Building software at scale and at velocity requires a great deal of infrastructure, process, and management. While some companies like Facebook and Google may make it seem like a continuous integration/continuous deployment (CI/CD) is easy to build, in reality, both of these companies have spent billions of dollars optimizing their build pipelines and enabling developers to be more productive by removing barriers in the build/test/fix feedback loop.
For the rest of us, there are many ways to help improve a CI/CD process that doesn’t actually require writing your own build system or spending $1 billion to make PHP compile to C++, as Facebook once did. Instead, numerous vendors, open source projects, and CI/CD gurus are out there to help your team get from writing code to deploying it to production much faster.
One company aimed at helping solve the CI/CD speed-up problem is Split Software. Adil Aijaz is the CEO and co-founder of Split, and he sat down with us to discuss the current state of agile deployment in the enterprise world. He said that teams need to first make sense of all the changes and updates happening in their systems in order to be able to manage and optimize those environments for faster deployments.
Aijaz said that the market for continuous deployment tools is different from the market for change management software, which has traditionally helped teams deal with this problem. “Even to this day, we are still in that world where the majority of engineers and DevOps professionals; the key verbs they think about are speed and deployments per unit of time. That’s how companies reward and measure engineering teams. But I think there is a new dawn. You’re seeing cultural changes. We are beginning to tie engineering work or product changes to business outcomes and product outcomes,” said Aijaz.
Aijaz saw these culture changes coming early because he worked at LinkedIn from 2009 to 2012. “I got front row seats to that. When I joined LinkedIn I was employee number 200 or so. It was this old, stodgy company sitting on top of this phenomenal, defensible business. But even as an insider, what we had was, we just had organizational constipation around software development. We could not release faster than once a month. It was really bad because we would have this release train model to releasing software. It would happen once a month, and the release train was supposed to go out on say the 25th. You’d have a code freeze on the 18th, and a lot of engineers would start coding for the release train on the 18th, and it would cause delays on the release train, and the 25th became the 1st, and it was a never ending cycle of being behind in terms of getting software out,” said Aijaz.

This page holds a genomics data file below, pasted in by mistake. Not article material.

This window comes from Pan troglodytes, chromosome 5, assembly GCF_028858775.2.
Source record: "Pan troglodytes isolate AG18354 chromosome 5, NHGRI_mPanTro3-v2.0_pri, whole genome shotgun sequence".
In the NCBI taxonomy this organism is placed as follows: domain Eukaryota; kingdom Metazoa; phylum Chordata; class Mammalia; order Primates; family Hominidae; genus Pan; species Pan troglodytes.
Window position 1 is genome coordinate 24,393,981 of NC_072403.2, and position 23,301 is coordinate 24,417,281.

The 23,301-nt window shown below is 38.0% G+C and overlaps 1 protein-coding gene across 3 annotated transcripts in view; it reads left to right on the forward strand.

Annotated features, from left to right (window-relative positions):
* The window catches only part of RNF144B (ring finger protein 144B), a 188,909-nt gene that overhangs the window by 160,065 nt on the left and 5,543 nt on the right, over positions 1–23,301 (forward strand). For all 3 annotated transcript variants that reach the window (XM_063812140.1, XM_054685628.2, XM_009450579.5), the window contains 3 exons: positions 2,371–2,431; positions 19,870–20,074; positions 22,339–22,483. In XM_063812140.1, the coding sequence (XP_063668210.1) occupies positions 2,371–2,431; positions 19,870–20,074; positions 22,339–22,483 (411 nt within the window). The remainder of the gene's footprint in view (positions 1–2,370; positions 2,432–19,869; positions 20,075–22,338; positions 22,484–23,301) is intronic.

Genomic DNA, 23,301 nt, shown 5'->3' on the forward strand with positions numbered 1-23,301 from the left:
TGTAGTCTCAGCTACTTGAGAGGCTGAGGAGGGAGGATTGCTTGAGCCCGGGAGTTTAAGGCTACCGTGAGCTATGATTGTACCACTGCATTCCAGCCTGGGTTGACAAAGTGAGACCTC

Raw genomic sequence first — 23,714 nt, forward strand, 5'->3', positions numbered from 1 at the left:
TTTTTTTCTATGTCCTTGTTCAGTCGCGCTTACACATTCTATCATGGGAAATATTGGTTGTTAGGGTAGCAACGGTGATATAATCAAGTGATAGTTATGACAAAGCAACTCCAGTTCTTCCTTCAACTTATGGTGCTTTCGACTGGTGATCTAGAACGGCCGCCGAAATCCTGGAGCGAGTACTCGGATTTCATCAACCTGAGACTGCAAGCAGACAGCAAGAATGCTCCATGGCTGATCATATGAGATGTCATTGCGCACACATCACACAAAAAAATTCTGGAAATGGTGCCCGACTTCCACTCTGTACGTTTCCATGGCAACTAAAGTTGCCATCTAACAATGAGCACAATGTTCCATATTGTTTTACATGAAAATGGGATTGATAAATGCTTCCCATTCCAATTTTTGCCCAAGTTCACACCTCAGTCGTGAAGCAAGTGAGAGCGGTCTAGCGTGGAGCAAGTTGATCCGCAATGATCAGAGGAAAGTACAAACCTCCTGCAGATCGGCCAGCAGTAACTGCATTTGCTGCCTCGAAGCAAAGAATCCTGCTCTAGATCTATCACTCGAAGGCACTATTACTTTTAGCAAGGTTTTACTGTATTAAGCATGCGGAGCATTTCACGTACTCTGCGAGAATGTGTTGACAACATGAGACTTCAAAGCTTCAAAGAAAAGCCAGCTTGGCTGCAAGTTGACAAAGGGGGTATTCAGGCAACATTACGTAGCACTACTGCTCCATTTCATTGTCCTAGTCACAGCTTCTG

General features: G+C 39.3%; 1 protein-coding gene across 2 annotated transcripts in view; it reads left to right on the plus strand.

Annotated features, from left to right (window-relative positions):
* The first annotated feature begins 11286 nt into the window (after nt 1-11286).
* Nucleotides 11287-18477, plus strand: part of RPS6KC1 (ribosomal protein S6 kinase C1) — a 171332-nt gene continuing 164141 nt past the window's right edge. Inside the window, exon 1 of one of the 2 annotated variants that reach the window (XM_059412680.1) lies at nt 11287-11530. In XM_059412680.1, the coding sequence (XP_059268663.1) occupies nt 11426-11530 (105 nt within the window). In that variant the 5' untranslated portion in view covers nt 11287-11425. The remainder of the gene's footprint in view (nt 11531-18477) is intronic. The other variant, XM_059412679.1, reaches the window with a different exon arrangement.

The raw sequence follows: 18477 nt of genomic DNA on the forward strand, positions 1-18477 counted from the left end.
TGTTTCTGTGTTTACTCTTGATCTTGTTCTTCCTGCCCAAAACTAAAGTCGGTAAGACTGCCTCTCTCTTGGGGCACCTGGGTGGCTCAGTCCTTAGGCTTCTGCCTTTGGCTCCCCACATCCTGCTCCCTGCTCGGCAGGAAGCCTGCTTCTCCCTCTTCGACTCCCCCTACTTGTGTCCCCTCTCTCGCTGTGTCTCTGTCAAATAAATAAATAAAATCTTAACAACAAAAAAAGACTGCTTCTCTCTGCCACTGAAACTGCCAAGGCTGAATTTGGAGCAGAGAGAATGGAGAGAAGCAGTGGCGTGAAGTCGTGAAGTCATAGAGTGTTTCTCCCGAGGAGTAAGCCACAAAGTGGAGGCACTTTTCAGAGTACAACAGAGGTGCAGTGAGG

In this Edition:
0:43: How does Split Software help developers push more changes?
4:59: Change management software has existed for some time, why hasn’t it filled this role?
5:52: Did you see this change coming when you worked at LinkedIn?
9:38: Why do so few changes to software have a measurable impact on the business?
12:59: How do you handle A/B testing when it includes backend changes as well?
15:18: Discussing the nature of rolling out software to the cloud.
Feature image via Pixabay
The New Stack is a wholly owned subsidiary of Insight Partners. TNS owner Insight Partners is an investor in the following companies: Velocity.